1. Li DJ, Verma D, Mosbruger T, Swaminathan S (01/2014). CTCF and Rad21 Act as Host Cell Restriction Factors for Kaposi's Sarcoma-Associated Herpesvirus (KSHV) Lytic Replication by Modulating Viral Gene Transcription. PLoS Pathog, 10(1371).
  2. Cell-based screening assay for antiviral compounds targeting the ability of herpesvirus posttranscriptional regulatory proteins to stabilize viral mRNAs.Verma D, Kim EA, Swaminathan S (2013). Cell-based screening assay for antiviral compounds targeting the ability of herpesvirus posttranscriptional regulatory proteins to stabilize viral mRNAs. J Virol, 87(19), 10742-51.
  3. Li DJ, Verma D, Swaminathan S (2012). Binding of cellular export factor REF/Aly by Kaposi's sarcoma-associated herpesvirus (KSHV) ORF57 protein is not required for efficient KSHV lytic replication. J Virol.
  4. Baden LR, Bensinger W, Angarone M, Casper C, Dubberke ER, Freifeld AG, Garzon R, Greene JN, Greer JP, Ito JI, Karp JE, Kaul DR, King E, Mackler E, Marr KA, Montoya JG, Morris-Engemann A, Pappas PG, Rolston K, Segal B, Seo SK, Swaminathan S, Naganuma M, Shead DA (10/2012). Prevention and treatment of cancer-related infections. J Natl Compr Canc Netw, 1412(45).
  5. Epstein-Barr Virus SM protein utilizes cellular splicing factor SRp20 to mediate alternative splicing.Verma D, Bais S, Gaillard M, Swaminathan S (2010). Epstein-Barr Virus SM protein utilizes cellular splicing factor SRp20 to mediate alternative splicing. J Virol, 84(22), 11781-9.
  6. Negative autoregulation of Epstein-Barr virus (EBV) replicative gene expression by EBV SM protein.Verma D, Ling C, Johannsen E, Nagaraja T, Swaminathan S (2009). Negative autoregulation of Epstein-Barr virus (EBV) replicative gene expression by EBV SM protein. J Virol, 83(16), 8041-50.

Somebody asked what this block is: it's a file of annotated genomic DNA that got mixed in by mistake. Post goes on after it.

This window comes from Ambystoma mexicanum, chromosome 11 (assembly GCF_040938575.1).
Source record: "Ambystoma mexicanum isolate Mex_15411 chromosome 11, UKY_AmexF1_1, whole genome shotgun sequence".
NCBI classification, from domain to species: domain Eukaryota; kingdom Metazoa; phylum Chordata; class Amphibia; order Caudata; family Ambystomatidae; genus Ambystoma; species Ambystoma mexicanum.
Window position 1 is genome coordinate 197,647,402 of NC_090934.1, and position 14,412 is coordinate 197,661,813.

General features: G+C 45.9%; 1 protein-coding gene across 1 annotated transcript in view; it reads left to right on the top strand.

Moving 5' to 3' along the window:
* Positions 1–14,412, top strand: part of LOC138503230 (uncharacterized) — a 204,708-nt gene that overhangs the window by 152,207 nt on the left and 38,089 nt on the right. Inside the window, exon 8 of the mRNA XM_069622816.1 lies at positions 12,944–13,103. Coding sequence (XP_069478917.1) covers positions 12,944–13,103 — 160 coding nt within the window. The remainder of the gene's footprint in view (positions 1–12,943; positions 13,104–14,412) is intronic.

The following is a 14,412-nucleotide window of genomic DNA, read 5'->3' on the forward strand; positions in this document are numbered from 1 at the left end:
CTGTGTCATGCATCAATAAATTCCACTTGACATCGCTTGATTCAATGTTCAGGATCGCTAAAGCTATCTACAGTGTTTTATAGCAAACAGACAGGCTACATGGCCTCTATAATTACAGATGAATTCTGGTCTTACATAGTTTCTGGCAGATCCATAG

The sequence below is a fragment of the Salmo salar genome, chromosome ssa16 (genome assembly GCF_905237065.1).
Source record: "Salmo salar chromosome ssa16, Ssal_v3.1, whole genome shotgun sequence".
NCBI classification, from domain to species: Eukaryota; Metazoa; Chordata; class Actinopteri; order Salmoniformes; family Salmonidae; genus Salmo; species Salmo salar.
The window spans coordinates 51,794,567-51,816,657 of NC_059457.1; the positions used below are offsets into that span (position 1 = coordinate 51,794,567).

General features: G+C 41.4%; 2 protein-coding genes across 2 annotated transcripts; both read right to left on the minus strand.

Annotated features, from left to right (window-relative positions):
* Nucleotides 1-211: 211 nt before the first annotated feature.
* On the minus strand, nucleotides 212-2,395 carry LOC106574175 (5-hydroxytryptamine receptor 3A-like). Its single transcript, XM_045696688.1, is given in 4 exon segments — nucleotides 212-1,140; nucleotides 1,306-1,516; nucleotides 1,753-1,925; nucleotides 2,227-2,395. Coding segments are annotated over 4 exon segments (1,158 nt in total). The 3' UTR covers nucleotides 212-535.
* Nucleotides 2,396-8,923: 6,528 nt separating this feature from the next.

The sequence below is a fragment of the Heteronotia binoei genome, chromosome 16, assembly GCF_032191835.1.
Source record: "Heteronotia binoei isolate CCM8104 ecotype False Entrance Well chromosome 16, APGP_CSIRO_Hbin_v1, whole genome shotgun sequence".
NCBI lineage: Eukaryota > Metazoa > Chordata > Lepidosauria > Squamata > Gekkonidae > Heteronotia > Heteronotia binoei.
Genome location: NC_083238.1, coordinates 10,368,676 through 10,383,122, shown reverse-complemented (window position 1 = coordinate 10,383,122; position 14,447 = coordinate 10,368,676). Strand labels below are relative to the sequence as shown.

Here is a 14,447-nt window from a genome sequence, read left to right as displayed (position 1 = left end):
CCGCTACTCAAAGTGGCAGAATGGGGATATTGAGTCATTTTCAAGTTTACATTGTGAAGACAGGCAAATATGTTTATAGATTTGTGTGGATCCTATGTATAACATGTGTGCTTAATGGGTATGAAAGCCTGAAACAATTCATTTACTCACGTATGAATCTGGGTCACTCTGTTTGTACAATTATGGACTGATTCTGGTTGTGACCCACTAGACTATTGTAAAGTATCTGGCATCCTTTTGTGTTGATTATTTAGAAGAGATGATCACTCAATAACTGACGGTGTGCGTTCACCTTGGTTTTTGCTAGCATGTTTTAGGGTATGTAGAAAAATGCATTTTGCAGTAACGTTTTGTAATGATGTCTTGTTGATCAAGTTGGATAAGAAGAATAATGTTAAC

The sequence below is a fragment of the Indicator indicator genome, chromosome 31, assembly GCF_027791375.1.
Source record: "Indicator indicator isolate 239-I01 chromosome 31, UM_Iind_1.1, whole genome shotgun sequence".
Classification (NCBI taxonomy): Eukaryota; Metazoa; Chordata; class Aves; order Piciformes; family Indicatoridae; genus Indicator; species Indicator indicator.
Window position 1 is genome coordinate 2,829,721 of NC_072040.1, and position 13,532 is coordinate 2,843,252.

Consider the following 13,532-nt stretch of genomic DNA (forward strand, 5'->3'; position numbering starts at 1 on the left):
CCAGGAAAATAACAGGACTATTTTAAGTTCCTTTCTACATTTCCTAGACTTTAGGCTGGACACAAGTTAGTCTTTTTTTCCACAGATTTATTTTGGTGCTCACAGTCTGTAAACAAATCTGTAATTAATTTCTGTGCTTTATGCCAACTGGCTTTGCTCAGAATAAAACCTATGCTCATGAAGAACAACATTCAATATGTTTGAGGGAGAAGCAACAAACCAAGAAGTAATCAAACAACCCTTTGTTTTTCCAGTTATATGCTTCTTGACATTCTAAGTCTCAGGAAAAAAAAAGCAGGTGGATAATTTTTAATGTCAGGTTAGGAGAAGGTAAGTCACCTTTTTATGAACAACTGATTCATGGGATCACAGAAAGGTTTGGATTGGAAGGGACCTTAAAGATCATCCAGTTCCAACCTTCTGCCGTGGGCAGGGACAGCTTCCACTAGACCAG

7. General and target-specific RNA binding properties of Epstein-Barr virus SM posttranscriptional regulatory protein.Han Z, Verma D, Hilscher C, Dittmer DP, Swaminathan S (2009). General and target-specific RNA binding properties of Epstein-Barr virus SM posttranscriptional regulatory protein. J Virol, 83(22), 11635-44.
  8. Epstein-Barr virus SM protein functions as an alternative splicing factor.Verma D, Swaminathan S (2008). Epstein-Barr virus SM protein functions as an alternative splicing factor. J Virol, 82(14), 7180-8.
  9. Multiple roles of Epstein-Barr virus SM protein in lytic replication.Han Z, Marendy E, Wang YD, Yuan J, Sample JT, Swaminathan S (2007). Multiple roles of Epstein-Barr virus SM protein in lytic replication. J Virol, 81(8), 4058-69.
  10. Kaposi's sarcoma-associated herpesvirus ORF57 protein enhances mRNA accumulation independently of effects on nuclear RNA export.Nekorchuk M, Han Z, Hsieh TT, Swaminathan S (2007). Kaposi's sarcoma-associated herpesvirus ORF57 protein enhances mRNA accumulation independently of effects on nuclear RNA export. J Virol, 81(18), 9990-8.
  11. Kaposi's sarcoma-associated herpesvirus lytic gene ORF57 is essential for infectious virion production.Han Z, Swaminathan S (2006). Kaposi's sarcoma-associated herpesvirus lytic gene ORF57 is essential for infectious virion production. J Virol, 80(11), 5251-60.

Review

  1. Swaminathan S (2009). Gamma-secretase inhibitors - Do they have a role in the treatment of B cell lymphoma? [Review]. Cancer Biology & Therapy, 8(22), 2126-43.
  2. Swaminathan S (2008). Oncogenic herpesvirus noncoding RNAs. [Review]. Journal of Cellular Physiology, 216(2), 321-6.
  3. Post-transcriptional gene regulation by gamma herpesviruses.Swaminathan S (2005). Post-transcriptional gene regulation by gamma herpesviruses. [Review]. J Cell Biochem, 95(4), 698-711.

Book Chapter

  1. Swaminathan S (2010). The role of noncoding RNAs in EBV-induced cell growth and transformation. In Robertson ES (Ed.), Epstein-Barr Virus Latency and Transformation. Caister Academic Press.
  2. Swaminathan S, Kenney S (2009). Lytic EBV DNA Replication. In Damania B, Pipas J (Ed.), DNA Tumor Viruses. Springer Science.
  3. Swaminathan S (2008). Unusual Infections. In Layon A, Gabrielli A, Yu M (Ed.), Civetta, Taylor, & Kirby’s Critical Care (4th). Lippincott Williams & Wilkins.
  4. Swaminathan S (2007). Serious viral infections in adults. In Southwick F (Ed.), Infectious Diseases in thirty days (2nd). McGraw Hill.
  5. Swaminathan S (2005). Post-transcriptional Gene Regulation by EBV SM Protein. In Robertson E (Ed.), Infection, Pathogenesis, Molecular Biology and Control of Epstein - Barr virus. Horizon Press.

Clinical Trials